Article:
Three Luminaries: Hopkins, Hemenway, Heinberg

While in northern California I had the chance to meet three powerful voices in the movement for positive change. Call them the Three H’s, or Tres Hermanos.

Hermano One, Richard Heinberg of the Post-Carbon Institute, schooled me about the inevitability of a global economic crash. This eventuality is currently held at bay in part by the dubious practice of quantitative easing. (No, I don’t really know how that works, but apparently governments and banks are creating money out of thin air to prop up our ailing economic system.)

When asked how he stayed grounded, immersed as he is in researching the unraveling of life as we know it, he spoke of living with gratitude. He spends time in precious company and places. He plays the violin a couple hours a day, and tends his garden and chickens.

Richard Heinberg in his garden, photographed by Nicolas Boullosa, via Flickr Commons

Richard Heinberg in his garden, photographed by Nicolas Boullosa, via Flickr Commons

Heinberg has been the bearer of bad news for years now, absorbing and presenting material that would leave me immobilized if I were in his shoes. He takes a balanced perspective, noting, “We need to talk about the potential benefits of reorganizing our material economy and doing more with less, and having more cooperation, and sharing and voluntarism—all of those things are good and make life better, more interesting, more fun.”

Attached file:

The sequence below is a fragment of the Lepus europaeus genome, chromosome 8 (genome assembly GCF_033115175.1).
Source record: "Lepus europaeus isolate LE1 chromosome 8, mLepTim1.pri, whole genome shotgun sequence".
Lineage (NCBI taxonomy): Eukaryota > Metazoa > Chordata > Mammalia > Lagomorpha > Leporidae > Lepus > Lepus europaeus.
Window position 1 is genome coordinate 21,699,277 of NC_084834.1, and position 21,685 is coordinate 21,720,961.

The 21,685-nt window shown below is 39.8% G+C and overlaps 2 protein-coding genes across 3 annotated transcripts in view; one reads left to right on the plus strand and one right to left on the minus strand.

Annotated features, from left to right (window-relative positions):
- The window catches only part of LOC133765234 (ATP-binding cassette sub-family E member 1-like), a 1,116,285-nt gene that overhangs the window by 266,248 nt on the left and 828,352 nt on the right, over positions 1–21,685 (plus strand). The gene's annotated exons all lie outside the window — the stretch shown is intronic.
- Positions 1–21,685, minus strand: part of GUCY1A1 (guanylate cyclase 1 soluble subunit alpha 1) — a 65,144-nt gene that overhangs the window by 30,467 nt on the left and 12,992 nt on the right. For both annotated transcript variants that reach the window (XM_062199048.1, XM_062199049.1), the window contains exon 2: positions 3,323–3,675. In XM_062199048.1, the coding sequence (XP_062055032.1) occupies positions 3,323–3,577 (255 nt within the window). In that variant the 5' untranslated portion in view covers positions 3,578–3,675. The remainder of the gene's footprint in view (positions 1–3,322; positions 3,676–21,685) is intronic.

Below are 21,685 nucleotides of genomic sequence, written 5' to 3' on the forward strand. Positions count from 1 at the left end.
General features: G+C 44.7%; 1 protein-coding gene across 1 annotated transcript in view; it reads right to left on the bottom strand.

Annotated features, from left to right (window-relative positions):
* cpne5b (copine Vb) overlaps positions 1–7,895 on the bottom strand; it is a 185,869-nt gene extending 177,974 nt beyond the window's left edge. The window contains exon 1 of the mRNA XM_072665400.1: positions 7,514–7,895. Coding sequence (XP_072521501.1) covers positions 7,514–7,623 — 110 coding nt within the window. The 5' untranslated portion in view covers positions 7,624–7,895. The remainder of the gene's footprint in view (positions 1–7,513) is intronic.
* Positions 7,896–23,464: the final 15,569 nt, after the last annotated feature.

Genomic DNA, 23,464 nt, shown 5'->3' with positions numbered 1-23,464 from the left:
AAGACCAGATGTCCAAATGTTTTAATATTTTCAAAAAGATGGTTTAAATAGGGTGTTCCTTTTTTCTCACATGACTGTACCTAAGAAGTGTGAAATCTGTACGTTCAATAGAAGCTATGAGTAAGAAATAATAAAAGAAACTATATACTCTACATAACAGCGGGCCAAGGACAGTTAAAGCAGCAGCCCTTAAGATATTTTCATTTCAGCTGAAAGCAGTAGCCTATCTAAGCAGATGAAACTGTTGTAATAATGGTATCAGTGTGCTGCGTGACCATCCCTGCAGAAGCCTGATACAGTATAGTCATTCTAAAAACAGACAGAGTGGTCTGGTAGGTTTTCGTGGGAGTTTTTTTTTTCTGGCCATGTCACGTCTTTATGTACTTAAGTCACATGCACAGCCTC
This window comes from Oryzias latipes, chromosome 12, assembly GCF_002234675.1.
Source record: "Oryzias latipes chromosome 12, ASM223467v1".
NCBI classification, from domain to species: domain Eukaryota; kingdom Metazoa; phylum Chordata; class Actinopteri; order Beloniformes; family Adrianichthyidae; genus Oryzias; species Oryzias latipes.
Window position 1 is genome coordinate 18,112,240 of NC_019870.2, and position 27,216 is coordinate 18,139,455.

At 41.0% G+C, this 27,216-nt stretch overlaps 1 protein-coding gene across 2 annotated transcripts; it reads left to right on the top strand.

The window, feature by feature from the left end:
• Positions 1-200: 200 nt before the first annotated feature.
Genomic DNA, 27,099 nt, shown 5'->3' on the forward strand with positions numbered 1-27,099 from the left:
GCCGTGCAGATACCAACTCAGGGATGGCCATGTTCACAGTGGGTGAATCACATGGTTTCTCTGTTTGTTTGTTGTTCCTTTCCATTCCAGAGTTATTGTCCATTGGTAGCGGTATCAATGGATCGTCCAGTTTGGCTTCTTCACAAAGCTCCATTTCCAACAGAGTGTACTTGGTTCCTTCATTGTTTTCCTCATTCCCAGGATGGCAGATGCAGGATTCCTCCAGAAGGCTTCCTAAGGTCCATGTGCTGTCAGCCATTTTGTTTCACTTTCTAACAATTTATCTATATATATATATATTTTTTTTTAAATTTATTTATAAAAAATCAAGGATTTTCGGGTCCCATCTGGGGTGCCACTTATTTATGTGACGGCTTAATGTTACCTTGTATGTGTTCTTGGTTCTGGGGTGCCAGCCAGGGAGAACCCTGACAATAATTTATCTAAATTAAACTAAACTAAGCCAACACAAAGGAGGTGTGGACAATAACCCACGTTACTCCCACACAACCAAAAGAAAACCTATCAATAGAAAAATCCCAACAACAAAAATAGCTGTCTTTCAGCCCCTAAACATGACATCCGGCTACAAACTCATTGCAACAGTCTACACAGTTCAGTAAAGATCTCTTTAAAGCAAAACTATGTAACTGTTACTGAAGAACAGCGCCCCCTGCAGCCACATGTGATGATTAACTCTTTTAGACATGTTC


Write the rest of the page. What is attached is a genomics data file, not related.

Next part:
“And yet, at the end of the day it’s going to be a materially less opulent way of life, bottom line.”

In light of that trajectory, Hermano Two, Toby Hemenway, reined me in from fear mode by sharing the robustness of permaculture-based solutions. He echoed Heinberg on the most basic, square one action, no matter what happens next: Get to know your neighbors.

That means now, not in some perfect future living situation. He told me, “People say, “Someday I’m going to move to a community where I’m going to do that’ (live sustainably). And you’re already in a community right here, with your neighbors.”

Permaculture instructor Toby Hemenway, with Buddha, in his garden.

Permaculture instructor Toby Hemenway, with Buddha, in his garden.

Far better than a theoretical “someday” eco-topia is identifying and building that community right here, where we are. It can start as simply as: “Who will walk my dog when I’m gone? Who will help me water my garden when I’m sick?”

Taking the concept of community even further was Hermano Three, Rob Hopkins.  He spoke of hearing Heinberg speak about the end of growth a few years ago and feeling galvanized to take action. He wanted his fellow permaculturists to join him, but instead “found that lots of permaculture people are very happy living up little misty lanes making chairs out of sticks.”

He wanted more. He wanted to get moving, spread the word. Out of this urgency was born the Transition Town movement.

Rob Hopkins. Photo by Tulane Publications, via Flickr Commons.

Rob Hopkins. Photo by Tulane Publications, via Flickr Commons.

These are groups that aren’t waiting for permission, but instead starting where they are to build a new, localized economy (the REconomy). There’s tremendous energy in this movement. It may not always be called Transition. It may not get much press. But it’s rolling like a wave across the globe.

For more info, check out Hopkins’ book The Power of Just Doing Stuff,  Hemenway’s Gaia’s Garden, and Heinberg’s eye-opening End of Growth.